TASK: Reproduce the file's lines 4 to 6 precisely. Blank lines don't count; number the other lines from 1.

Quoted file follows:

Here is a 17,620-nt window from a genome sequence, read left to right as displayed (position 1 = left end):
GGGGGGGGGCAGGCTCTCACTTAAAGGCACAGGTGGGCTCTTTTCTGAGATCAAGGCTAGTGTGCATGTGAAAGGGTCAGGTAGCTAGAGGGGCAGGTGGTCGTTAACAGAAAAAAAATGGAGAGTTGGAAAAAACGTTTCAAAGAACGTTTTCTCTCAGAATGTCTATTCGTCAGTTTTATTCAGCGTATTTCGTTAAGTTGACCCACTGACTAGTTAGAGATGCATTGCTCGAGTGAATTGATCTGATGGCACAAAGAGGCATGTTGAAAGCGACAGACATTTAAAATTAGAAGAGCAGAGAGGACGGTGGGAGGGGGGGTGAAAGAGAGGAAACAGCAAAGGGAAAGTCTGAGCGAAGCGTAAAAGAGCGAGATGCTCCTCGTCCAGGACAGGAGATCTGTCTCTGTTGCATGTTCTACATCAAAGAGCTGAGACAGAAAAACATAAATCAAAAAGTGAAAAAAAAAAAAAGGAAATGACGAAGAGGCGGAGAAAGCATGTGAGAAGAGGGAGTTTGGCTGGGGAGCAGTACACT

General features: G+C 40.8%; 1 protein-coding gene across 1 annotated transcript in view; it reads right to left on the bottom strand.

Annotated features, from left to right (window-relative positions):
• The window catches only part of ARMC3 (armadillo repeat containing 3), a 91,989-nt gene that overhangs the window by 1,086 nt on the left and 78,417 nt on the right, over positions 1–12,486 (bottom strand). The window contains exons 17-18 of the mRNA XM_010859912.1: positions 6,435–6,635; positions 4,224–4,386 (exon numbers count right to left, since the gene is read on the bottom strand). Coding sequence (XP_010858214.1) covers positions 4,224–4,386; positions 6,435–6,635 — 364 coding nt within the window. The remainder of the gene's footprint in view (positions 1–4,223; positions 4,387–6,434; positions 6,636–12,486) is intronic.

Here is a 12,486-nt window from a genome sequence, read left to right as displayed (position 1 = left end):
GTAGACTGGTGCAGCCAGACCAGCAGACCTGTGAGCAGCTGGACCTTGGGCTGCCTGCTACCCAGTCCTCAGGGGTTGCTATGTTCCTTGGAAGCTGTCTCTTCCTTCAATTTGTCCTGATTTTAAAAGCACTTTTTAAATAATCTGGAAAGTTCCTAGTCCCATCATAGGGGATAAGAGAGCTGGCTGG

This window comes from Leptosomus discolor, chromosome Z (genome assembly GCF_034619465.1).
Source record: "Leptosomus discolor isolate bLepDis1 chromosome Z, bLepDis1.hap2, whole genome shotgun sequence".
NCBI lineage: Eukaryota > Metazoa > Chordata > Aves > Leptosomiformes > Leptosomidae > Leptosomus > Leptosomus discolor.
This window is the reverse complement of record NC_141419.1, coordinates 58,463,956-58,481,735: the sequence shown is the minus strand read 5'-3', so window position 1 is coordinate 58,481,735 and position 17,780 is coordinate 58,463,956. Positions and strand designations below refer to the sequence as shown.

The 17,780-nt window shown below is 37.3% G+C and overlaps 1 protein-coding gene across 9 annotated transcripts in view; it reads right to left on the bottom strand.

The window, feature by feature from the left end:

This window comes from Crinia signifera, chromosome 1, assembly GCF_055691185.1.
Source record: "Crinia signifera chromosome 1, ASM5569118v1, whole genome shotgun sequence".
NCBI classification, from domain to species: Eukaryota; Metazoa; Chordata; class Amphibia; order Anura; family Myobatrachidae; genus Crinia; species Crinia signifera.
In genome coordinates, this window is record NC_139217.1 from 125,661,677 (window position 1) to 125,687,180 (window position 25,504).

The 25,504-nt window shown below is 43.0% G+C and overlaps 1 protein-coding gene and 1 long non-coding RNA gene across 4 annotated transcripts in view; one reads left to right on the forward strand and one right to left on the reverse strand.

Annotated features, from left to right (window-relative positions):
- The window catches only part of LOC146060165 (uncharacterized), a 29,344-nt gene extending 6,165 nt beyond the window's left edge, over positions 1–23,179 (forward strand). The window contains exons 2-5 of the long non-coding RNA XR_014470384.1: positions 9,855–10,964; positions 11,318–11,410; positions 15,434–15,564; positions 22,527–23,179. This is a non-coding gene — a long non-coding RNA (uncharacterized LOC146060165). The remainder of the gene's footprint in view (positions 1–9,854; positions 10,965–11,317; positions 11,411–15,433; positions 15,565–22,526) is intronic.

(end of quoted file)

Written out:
Annotated features, from left to right (window-relative positions):
• The window catches only part of ARMC3 (armadillo repeat containing 3), a 91,989-nt gene that overhangs the window by 1,086 nt on the left and 78,417 nt on the right, over positions 1–12,486 (bottom strand). The window contains exons 17-18 of the mRNA XM_010859912.1: positions 6,435–6,635; positions 4,224–4,386 (exon numbers count right to left, since the gene is read on the bottom strand). Coding sequence (XP_010858214.1) covers positions 4,224–4,386; positions 6,435–6,635 — 364 coding nt within the window. The remainder of the gene's footprint in view (positions 1–4,223; positions 4,387–6,434; positions 6,636–12,486) is intronic.

Here is a 12,486-nt window from a genome sequence, read left to right as displayed (position 1 = left end):